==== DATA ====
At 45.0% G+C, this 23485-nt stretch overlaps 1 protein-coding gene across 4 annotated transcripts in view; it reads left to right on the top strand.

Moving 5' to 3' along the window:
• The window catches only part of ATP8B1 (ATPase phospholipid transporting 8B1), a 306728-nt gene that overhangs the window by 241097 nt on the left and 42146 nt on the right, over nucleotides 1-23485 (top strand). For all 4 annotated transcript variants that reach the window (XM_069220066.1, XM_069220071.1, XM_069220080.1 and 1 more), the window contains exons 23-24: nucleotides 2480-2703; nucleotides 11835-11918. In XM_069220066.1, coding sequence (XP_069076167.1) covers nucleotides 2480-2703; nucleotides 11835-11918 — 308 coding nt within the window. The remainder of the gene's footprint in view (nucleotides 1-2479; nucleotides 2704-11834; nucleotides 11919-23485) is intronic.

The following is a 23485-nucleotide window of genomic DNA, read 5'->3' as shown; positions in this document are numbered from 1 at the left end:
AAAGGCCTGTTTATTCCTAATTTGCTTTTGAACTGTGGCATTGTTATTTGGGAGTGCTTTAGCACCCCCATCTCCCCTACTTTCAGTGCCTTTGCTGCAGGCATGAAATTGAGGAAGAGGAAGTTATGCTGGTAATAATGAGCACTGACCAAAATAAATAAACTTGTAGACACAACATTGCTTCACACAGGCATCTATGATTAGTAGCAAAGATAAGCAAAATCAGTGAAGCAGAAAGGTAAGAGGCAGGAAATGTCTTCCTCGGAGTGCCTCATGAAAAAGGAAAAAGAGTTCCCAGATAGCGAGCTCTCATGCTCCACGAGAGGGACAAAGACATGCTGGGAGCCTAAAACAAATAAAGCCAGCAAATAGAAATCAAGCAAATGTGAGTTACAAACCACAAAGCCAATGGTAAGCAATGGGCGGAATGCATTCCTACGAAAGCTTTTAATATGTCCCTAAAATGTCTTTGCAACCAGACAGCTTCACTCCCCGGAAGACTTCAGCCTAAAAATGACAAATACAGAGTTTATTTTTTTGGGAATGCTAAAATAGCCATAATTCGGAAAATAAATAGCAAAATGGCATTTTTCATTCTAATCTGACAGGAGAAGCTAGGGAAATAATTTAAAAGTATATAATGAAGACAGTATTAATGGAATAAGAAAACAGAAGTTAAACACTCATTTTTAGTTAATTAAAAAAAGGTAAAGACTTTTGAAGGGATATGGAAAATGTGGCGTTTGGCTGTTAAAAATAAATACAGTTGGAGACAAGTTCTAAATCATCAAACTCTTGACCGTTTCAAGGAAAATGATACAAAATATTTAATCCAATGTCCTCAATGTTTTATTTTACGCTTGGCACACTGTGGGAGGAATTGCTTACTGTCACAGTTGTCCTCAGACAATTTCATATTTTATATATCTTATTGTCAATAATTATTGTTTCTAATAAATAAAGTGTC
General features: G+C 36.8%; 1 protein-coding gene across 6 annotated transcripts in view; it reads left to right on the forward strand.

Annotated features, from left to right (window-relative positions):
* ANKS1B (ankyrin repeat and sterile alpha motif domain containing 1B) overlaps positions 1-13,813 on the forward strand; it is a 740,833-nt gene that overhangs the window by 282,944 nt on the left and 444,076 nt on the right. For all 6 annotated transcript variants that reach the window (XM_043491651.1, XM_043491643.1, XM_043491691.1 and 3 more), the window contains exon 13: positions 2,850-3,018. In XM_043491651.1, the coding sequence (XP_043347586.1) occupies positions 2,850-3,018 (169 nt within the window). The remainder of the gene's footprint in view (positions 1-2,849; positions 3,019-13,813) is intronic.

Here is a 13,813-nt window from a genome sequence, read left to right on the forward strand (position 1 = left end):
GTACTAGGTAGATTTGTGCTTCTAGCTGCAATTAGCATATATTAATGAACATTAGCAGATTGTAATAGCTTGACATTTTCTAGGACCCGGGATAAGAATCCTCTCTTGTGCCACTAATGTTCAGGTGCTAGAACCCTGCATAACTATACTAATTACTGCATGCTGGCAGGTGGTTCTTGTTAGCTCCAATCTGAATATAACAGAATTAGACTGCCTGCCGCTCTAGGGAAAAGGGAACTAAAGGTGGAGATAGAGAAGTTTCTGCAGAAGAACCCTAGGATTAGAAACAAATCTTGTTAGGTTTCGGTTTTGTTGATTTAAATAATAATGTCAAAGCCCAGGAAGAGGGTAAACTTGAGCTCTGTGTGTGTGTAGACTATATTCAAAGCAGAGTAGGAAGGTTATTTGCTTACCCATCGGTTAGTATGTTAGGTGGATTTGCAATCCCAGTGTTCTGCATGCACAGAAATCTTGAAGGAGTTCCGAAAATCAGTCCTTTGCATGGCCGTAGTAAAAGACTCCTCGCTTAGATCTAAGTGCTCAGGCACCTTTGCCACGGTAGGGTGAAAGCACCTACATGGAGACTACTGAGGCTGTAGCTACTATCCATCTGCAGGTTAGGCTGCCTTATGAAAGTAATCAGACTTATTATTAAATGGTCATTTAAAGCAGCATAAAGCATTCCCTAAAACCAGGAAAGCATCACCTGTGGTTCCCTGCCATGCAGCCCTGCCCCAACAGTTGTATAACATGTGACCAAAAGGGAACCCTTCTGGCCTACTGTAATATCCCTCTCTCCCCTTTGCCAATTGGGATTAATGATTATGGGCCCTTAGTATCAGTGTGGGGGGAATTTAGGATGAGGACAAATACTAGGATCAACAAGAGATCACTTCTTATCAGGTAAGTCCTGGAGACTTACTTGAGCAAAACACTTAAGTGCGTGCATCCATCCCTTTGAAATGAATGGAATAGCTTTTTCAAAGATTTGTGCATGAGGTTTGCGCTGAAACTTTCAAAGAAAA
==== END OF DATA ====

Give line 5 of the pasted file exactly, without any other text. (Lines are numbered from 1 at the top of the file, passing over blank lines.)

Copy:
AAAGGCCTGTTTATTCCTAATTTGCTTTTGAACTGTGGCATTGTTATTTGGGAGTGCTTTAGCACCCCCATCTCCCCTACTTTCAGTGCCTTTGCTGCAGGCATGAAATTGAGGAAGAGGAAGTTATGCTGGTAATAATGAGCACTGACCAAAATAAATAAACTTGTAGACACAACATTGCTTCACACAGGCATCTATGATTAGTAGCAAAGATAAGCAAAATCAGTGAAGCAGAAAGGTAAGAGGCAGGAAATGTCTTCCTCGGAGTGCCTCATGAAAAAGGAAAAAGAGTTCCCAGATAGCGAGCTCTCATGCTCCACGAGAGGGACAAAGACATGCTGGGAGCCTAAAACAAATAAAGCCAGCAAATAGAAATCAAGCAAATGTGAGTTACAAACCACAAAGCCAATGGTAAGCAATGGGCGGAATGCATTCCTACGAAAGCTTTTAATATGTCCCTAAAATGTCTTTGCAACCAGACAGCTTCACTCCCCGGAAGACTTCAGCCTAAAAATGACAAATACAGAGTTTATTTTTTTGGGAATGCTAAAATAGCCATAATTCGGAAAATAAATAGCAAAATGGCATTTTTCATTCTAATCTGACAGGAGAAGCTAGGGAAATAATTTAAAAGTATATAATGAAGACAGTATTAATGGAATAAGAAAACAGAAGTTAAACACTCATTTTTAGTTAATTAAAAAAAGGTAAAGACTTTTGAAGGGATATGGAAAATGTGGCGTTTGGCTGTTAAAAATAAATACAGTTGGAGACAAGTTCTAAATCATCAAACTCTTGACCGTTTCAAGGAAAATGATACAAAATATTTAATCCAATGTCCTCAATGTTTTATTTTACGCTTGGCACACTGTGGGAGGAATTGCTTACTGTCACAGTTGTCCTCAGACAATTTCATATTTTATATATCTTATTGTCAATAATTATTGTTTCTAATAAATAAAGTGTC